The Burlingame City Council has introduced an ordinance allowing cannabis sales and deliveries locally, which would replace an old ordinance that prohibited retail cannabis activity.
The ordinance was introduced Monday. If adopted at the Feb. 16 City Council meeting, it would take effect 30 days later.
With the ordinance, businesses could apply for a retailer license to sell and deliver cannabis to customers, but would have to maintain a low profile as non-storefront retail.
This means customers would not be allowed to purchase products on-site and cannabis products would have to be delivered in unmarked vehicles so that it would be discreet for customers.
“There is already cannabis being smoked and delivered in the city of Burlingame. All we’re doing is creating a hub for them to do it locally.”Mayor Ricardo Ortiz
The city’s previous ordinance allowed delivery from outside the city. With local retail, the city could benefit from the sales taxes and the possibility of an additional cannabis tax in the future.
“There is already cannabis being smoked and delivered in the city of Burlingame,” Vice Mayor Ricardo Ortiz said. “All we’re doing is creating a hub for them to do it locally.”
Cannabis delivery company Eaze made 11,000 cannabis deliveries to Burlingame in 2020, according to the company’s Senior Director of Communications Elizabeth Ashford.
Eaze has facilities in San Jose and San Francisco and is eyeing Burlingame as a potential location for another facility where deliveries would originate.
Cannabis retail would only be allowed in certain industrial zones in the city, as outlined by the general plan. The ordinance also requires safety measures like drop safes and odor control systems.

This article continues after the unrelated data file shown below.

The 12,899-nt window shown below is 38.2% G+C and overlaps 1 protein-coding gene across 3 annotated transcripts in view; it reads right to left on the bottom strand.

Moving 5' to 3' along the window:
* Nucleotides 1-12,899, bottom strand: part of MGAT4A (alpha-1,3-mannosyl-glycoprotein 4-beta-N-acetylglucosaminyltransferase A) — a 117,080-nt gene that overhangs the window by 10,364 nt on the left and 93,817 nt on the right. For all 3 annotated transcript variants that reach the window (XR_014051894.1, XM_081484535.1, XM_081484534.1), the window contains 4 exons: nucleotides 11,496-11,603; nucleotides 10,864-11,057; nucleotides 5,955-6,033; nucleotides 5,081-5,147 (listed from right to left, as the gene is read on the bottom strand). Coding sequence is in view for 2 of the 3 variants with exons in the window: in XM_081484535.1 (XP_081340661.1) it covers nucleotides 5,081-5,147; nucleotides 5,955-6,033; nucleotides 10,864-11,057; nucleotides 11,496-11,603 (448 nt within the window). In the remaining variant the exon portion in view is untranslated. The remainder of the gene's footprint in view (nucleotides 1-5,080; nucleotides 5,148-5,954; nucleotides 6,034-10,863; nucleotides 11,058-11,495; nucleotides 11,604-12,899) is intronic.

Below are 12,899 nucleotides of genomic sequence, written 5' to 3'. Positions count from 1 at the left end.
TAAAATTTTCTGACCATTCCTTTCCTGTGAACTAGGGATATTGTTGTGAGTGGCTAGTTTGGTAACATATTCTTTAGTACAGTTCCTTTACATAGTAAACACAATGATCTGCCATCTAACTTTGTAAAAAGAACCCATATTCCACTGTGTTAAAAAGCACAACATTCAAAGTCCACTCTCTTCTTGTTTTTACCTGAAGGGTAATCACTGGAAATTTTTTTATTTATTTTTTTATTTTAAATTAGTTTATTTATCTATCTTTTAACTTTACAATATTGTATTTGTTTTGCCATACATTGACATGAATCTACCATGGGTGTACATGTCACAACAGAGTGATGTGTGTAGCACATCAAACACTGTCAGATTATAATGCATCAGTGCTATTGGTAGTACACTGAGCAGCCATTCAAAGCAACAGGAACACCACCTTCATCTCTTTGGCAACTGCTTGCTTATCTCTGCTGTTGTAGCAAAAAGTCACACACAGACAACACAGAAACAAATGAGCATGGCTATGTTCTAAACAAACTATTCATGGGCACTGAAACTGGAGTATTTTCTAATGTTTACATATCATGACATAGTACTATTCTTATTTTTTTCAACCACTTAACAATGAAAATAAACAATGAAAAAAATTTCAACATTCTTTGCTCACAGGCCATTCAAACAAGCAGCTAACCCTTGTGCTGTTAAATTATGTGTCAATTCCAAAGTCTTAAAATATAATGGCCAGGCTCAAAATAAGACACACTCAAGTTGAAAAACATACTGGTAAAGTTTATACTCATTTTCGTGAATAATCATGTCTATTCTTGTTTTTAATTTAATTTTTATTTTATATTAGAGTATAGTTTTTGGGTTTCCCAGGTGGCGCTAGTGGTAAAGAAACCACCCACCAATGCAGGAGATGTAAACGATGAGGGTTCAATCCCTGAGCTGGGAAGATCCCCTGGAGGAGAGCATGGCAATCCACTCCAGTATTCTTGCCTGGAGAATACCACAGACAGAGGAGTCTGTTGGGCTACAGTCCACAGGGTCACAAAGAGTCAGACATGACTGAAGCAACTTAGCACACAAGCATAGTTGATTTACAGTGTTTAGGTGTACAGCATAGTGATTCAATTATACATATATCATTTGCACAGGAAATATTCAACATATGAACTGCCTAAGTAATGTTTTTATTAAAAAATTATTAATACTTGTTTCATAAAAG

A ‘hidden’ agenda?
Some members of the public wrote the council in disagreement, arguing that cannabis businesses had no place in the city.
“If it’s a business that requires to be so hidden then why invite it into our community at all?” one commenter wrote in an email read by City Clerk Meaghan Hassel-Shearer.
Chief of Police Mike Matteucci said that other cities with similar ordinances did not report any issues and that he was comfortable moving forward with the ordinance.
Jenny Keleher, Burlingame resident and president of the Burlingame Downtown Business Improvement District (DBID) Board of Directors, said that her group supported the move given that cannabis delivery would be discreet and because of the potential for taxation and jobs, especially during the COVID-19 pandemic.
“We like that this would provide more jobs in our city,” Keleher wrote via email. “Many of the businesses in DBID have had to let go of great employees. We support the city in its efforts to create jobs locally.”
Three additional residents — who said they are cannabis users — also called in to the meeting to voice their support, saying that the move would decrease their delivery wait times, generate tax revenue and allow residents to access legal, lab-tested cannabis products.
One longtime resident with the screenname Rhonda Bryant said that she was a healthcare worker who uses cannabis to help her sleep when stressed.
“I spend a lot of money on cannabis and those tax dollars, instead of investing in San Francisco and San Jose where they’re currently going, would benefit our community and I want to put it back in the community that I love,” Bryant said.
Putting a lid on it
While the City Council members supported the move to allow cannabis retail, they debated whether there should be a cap on the number of businesses allowed to operate.
Though city staff did not recommend a cap due to a limited market, Mayor Ann O’Brien Keighran suggested capping the number of businesses at four in case problems arise.
Community Development Director Kevin Gardiner said that if there was a cap, the selection process should be on a first-come, first-served basis so that the process does not become complicated.
In the end, councilmembers agreed to vote on the original ordinance which does not include a cap. However, the council directed staff to explore the issues for a future resolution.
Councilmember Donna Colson said she was glad the council was open-minded about the issue.
“I really just want to emphasize that this is all legal adult activity that the state of California has condoned,” Colson said.